With the sleeper hit “District 9” behind him and “Elysium” coming up, Neill Blomkamp seems to have acquired the perfect cachet to take on a franchise tentpole. His stories have a strong social conscience combined with exciting action and visual flair. He hits the sweet spot where serious meets fun.
That inspired speculation he’d take on a studio franchise, especially “Star Trek.” His resume, after all, seemed especially perfect for “Star Trek,” which has such earnest roots. Yet Blomkamp recently told Filmz, a Danish website, he wouldn’t do the next “Star Trek” movie. (Update: Paramount says Blomkamp was never offered the next “Star Trek” picture.) Though he was a fan of “Star Trek: The Next Generation,” he said, he didn’t want to deal with the politics of a franchise feature. “Would I be able to make the’ Star Trek’-film I want? Probably not, and therefore I have no desire to make it.”
Fans may be disappointed, but Blomkamp made the right decision. He’d actually be an awkward fit with Gene Roddenberry’s earnest sci-fi legacy, and he seems to know it. His approach to science fiction is too personal.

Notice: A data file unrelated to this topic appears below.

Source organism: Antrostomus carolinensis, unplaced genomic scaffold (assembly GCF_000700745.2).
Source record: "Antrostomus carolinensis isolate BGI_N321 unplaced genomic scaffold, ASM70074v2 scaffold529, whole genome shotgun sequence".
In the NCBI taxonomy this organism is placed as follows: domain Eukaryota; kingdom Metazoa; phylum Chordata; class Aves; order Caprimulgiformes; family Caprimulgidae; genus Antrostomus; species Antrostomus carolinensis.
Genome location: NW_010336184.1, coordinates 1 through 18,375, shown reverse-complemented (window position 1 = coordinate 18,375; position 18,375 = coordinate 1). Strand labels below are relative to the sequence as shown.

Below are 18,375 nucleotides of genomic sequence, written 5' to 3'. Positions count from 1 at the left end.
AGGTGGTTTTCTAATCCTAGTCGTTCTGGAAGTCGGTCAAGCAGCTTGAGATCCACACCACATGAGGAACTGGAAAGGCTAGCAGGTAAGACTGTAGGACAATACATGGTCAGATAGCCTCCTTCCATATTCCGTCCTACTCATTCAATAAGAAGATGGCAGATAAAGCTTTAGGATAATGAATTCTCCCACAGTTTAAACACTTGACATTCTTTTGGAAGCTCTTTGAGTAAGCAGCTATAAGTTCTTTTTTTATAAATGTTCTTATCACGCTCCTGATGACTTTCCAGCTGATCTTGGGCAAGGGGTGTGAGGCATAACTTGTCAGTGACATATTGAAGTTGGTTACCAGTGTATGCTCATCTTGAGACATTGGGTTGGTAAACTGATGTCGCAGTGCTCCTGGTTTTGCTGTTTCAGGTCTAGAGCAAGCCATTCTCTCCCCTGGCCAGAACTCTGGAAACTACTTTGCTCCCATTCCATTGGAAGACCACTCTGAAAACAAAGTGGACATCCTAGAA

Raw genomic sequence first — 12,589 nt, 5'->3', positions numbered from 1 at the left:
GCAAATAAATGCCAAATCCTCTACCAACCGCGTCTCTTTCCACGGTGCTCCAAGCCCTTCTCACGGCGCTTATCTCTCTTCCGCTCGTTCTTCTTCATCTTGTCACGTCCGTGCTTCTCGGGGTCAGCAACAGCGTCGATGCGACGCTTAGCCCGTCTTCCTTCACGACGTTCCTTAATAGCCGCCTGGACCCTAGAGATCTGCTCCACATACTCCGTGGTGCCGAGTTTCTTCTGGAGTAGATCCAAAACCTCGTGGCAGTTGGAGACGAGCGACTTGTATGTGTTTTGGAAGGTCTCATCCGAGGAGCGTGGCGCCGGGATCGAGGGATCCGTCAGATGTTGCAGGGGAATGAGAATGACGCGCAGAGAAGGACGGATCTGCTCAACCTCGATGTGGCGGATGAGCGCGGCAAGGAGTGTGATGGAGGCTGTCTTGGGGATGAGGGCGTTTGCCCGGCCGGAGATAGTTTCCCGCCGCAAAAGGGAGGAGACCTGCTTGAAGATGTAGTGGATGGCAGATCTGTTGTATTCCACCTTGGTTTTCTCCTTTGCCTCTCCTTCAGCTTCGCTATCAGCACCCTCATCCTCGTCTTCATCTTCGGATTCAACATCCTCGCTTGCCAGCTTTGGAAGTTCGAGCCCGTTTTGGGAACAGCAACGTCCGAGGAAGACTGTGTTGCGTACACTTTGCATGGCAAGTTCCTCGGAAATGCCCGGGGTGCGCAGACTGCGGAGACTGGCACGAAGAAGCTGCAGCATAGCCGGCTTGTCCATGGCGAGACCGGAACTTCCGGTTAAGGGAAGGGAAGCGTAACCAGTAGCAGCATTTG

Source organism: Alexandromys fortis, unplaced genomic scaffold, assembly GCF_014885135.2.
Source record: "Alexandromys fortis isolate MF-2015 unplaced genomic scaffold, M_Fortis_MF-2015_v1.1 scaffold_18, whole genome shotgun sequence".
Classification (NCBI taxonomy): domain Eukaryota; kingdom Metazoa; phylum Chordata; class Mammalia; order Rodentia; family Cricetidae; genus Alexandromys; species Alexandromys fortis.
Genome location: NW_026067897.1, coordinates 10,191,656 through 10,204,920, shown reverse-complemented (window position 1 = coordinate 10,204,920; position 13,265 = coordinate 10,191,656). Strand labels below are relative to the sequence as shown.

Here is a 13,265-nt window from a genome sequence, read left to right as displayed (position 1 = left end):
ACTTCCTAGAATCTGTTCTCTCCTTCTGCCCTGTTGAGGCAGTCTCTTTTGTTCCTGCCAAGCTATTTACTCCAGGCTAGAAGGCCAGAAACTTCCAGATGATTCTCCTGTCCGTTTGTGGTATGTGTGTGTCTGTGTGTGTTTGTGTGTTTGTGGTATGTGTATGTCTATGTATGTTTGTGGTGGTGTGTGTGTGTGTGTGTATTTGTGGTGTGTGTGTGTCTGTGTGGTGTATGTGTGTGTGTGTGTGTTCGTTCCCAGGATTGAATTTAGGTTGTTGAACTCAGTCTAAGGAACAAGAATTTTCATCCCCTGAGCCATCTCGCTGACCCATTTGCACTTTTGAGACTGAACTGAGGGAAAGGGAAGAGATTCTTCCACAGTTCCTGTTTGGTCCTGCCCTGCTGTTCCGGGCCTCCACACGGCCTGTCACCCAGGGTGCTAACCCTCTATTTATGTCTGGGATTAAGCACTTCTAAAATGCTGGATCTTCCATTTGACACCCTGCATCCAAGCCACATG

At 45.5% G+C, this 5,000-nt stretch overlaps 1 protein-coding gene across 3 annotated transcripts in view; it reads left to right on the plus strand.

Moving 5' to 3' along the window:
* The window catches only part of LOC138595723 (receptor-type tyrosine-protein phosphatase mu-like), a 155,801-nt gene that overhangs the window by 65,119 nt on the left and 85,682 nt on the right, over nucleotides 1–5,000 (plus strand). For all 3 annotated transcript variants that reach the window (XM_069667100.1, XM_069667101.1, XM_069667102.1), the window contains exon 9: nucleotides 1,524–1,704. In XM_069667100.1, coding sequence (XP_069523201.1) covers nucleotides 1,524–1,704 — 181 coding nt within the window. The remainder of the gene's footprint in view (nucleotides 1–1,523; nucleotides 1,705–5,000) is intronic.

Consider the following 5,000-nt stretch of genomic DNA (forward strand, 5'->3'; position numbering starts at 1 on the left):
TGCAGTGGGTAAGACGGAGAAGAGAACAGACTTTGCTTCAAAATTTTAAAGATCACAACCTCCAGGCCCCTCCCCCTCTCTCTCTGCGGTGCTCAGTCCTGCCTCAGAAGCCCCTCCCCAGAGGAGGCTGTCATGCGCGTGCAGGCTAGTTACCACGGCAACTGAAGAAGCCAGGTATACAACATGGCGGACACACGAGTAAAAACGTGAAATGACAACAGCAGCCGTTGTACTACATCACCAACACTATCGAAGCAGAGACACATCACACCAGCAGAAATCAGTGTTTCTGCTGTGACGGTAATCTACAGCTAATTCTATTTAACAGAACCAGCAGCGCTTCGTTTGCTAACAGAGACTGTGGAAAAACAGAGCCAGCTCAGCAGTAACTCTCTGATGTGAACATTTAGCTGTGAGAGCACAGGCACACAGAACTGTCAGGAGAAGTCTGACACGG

First, there’s the basic matter of creative control. A franchise installment for “Star Trek,” superheroes and “Star Wars” must must generate toys, games and lunchboxes. That means the studio’s licensing and marketing people are never far removed from decisions about design and story. For many directors, that would be a happy trade-off. Blomkamp doesn’t seem to be one of them.
“I’ve seen some insane, absolute dream projects come across his table,” “District 9” and “Elysium” cinematographer Trent Opaloch, a longtime Blomkamp collaborator, told Variety. “Studios that have thrown this stuff at him, huge opportunities,” says Opaloch. “It’s just not his thing. He’s not interested so much in the ‘Star Wars.’ … With Neill, knowing him as I do, the default (answer) is ‘No, why would I do that?’ He’s got a channel for telling his own stories with his own characters. And that’s just who he is as a person. I think that’s really really cool. It’s pretty inspiring, actually.”